New York’s governor, the honorable Andrew Cuomo, signed into law the Statewide Housing Security & Tenant Protection Act of 2019 last June. The act is one of the strongest tenant protections laws in the country.
A few months later, the California State Assembly passed Assembly Bill 1482, which caps rent increases at 5% annually, plus inflation, until January 1, 2030. It also bans landlords from evicting people for no reason, meaning they cannot evict a tenant in order to raise the rent for a new resident.
Both acts by state legislators in these two larger-than-life rental states have sent real estate property owners and managers everywhere into a time of uncertainty, claiming foul against private property rights, as other states look to follow suit.
From the East…
Let’s start by breaking down the changes to New York’s rental law. The act protects all potential tenants who submit an application for housing throughout the state. The amended law now says that “no landlord shall refuse to rent or offer a lease to a potential tenant on the basis that the potential tenant was involved in a past or pending landlord-tenant action.” In addition, application fees are now capped at $20, and late fees have been restricted to a five day stay from due date and capped at $50 or 5% of the monthly rent, whichever is less. Returns on security deposits must now take place within 14 days of the tenant vacating the rental unit, with a written explanation for any amount of the security deposit that has been retained.
Now let’s talk about the amended New York eviction requirements. If the tenant does not pay rent when it is due, the landlord can give the tenant a notice informing them that they have 14 days to either pay rent in full or move out of the rental unit. If the tenant takes neither of these actions, the landlord can file an eviction lawsuit with the court at the end of the 14 days. However, tenants who petition the court and ask for more time when their landlord starts an eviction case against them automatically get 14 more days. And when the marshal comes to evict them, they get 14 days there, too, instead of 72 hours.
There were also changes to the major capital improvement requirements. Individual apartment improvements (IAIs), which permitted property owners to increase rents based on improvements made to individual units, are now capped at $15,000 every 15 years. Major capital improvements (MCIs), which allowed property owners to increase rents based on the costs of building improvements, are now capped at 2%.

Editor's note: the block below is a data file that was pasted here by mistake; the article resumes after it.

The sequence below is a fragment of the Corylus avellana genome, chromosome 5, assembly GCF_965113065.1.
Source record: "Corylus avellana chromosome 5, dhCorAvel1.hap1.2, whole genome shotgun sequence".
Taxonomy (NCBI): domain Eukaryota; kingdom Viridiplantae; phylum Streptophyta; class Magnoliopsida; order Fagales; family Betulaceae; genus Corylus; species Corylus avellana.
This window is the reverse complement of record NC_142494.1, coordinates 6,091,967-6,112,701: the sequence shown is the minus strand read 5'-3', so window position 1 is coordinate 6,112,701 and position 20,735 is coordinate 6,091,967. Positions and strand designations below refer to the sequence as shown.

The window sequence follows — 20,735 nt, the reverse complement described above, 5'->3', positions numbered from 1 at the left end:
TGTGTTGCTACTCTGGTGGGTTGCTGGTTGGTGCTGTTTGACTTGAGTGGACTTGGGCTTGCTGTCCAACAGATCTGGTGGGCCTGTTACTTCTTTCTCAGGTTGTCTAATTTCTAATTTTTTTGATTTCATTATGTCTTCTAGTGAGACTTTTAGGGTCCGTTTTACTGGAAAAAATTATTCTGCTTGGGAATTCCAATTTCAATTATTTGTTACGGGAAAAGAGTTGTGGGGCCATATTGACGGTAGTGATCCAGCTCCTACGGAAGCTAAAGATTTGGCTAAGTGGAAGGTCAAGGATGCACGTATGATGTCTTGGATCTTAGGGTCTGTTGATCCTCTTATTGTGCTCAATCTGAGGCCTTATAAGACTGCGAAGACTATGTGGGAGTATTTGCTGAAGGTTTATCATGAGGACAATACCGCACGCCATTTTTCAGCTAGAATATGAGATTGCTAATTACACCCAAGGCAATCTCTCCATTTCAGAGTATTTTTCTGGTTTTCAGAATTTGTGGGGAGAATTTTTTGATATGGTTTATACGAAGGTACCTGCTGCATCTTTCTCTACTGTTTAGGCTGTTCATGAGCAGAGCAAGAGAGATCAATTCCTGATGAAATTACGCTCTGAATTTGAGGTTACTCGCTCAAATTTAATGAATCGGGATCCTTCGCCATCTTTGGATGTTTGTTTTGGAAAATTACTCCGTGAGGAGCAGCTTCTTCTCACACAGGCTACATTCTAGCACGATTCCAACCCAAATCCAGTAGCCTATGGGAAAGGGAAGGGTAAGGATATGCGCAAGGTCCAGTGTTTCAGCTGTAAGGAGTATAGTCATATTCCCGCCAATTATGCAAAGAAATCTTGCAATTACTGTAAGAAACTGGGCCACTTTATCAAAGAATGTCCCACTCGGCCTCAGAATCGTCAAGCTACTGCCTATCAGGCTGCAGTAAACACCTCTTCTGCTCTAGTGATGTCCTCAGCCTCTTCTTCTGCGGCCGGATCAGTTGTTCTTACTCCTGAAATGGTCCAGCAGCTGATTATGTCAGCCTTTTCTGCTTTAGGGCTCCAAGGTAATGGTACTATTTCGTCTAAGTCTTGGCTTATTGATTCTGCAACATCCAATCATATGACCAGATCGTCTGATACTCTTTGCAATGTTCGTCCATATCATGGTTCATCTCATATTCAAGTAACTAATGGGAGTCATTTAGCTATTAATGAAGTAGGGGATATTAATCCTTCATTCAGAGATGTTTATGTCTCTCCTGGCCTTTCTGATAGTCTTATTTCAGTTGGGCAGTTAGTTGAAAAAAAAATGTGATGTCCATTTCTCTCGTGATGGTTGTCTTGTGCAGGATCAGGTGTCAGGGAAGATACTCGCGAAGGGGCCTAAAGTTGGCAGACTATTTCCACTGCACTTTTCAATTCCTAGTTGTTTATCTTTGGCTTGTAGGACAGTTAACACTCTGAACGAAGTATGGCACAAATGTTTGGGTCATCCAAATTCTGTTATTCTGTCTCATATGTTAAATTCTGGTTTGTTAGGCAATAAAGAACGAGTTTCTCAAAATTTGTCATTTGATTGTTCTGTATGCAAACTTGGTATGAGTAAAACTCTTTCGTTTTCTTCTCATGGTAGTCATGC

Lastly, there are no exemptions for owner-occupied, 1-to-3 family units. Security deposits have been capped at one month’s rent, and there is no more vacancy and income deregulation on rent stabilized or controlled units. Furthermore, all condo conversions must have a buy-in of 51% of tenants versus the previous 15%.
Wondering how landlords in New York will continue to invest or hold their investments? There will be difficult decisions to be made by many landlords operating in the state over the next few years, and their decisions will affect other real estate practitioners.
However, there has been legal reaction to the New York legislative changes. A group of landlords and five real estate groups, including the New York State Association of REALTORS® along with the National Association of REALTORS®, have signed onto a lawsuit against the state citing that New York’s new rent law violates the U.S. Constitution’s Fifth Amendment, which includes a clause that bars the taking of private property without “just compensation.”
…to the West
Although not as lengthy as New York’s rent control legislation, California passed a measure last October which limits rent increases to 5% (plus local inflation rates) annually from January 2020 through December 2029. While the law didn’t take effect until January 1, it applies to rent increases on or after March 15, 2019, to prevent landlords from raising rents before the caps went into place.
The California legislation also addressed eviction laws. In the past, if a property owner wanted to sell their unit or make major renovations, owners had an opt-out provision in the lease known as “no-fault just cause.” The new law states that the landlord will still have the right of a “no-fault just cause” eviction, but this can only be enforced if that tenant has occupied the unit for less than one year. All other evictions must be “just cause” evictions. However, the landlord may need to offer the tenant relocation assistance (i.e. buyout) of one month’s rent.
The new law will not affect all California properties like the new law in New York. Properties built within the last 15 years are exempt from the new law, as are owner-occupied properties with no more than two rooms or units. In California, there have been speculations that owners and managers may file a lawsuit against the state opposing the new requirements.
There is no doubt that as real estate professionals, we promote and abide by the local and federal laws that govern Fair Housing, and we want tenants to be treated in a fair and just manner. However, with these laws now in effect in New York and California, it is only a matter of time before many more states look to implement more stringent tenant protection guidelines.
It is a new world for us in the real estate management industry as we learn to navigate the new tide while helping our clients maintain their investments.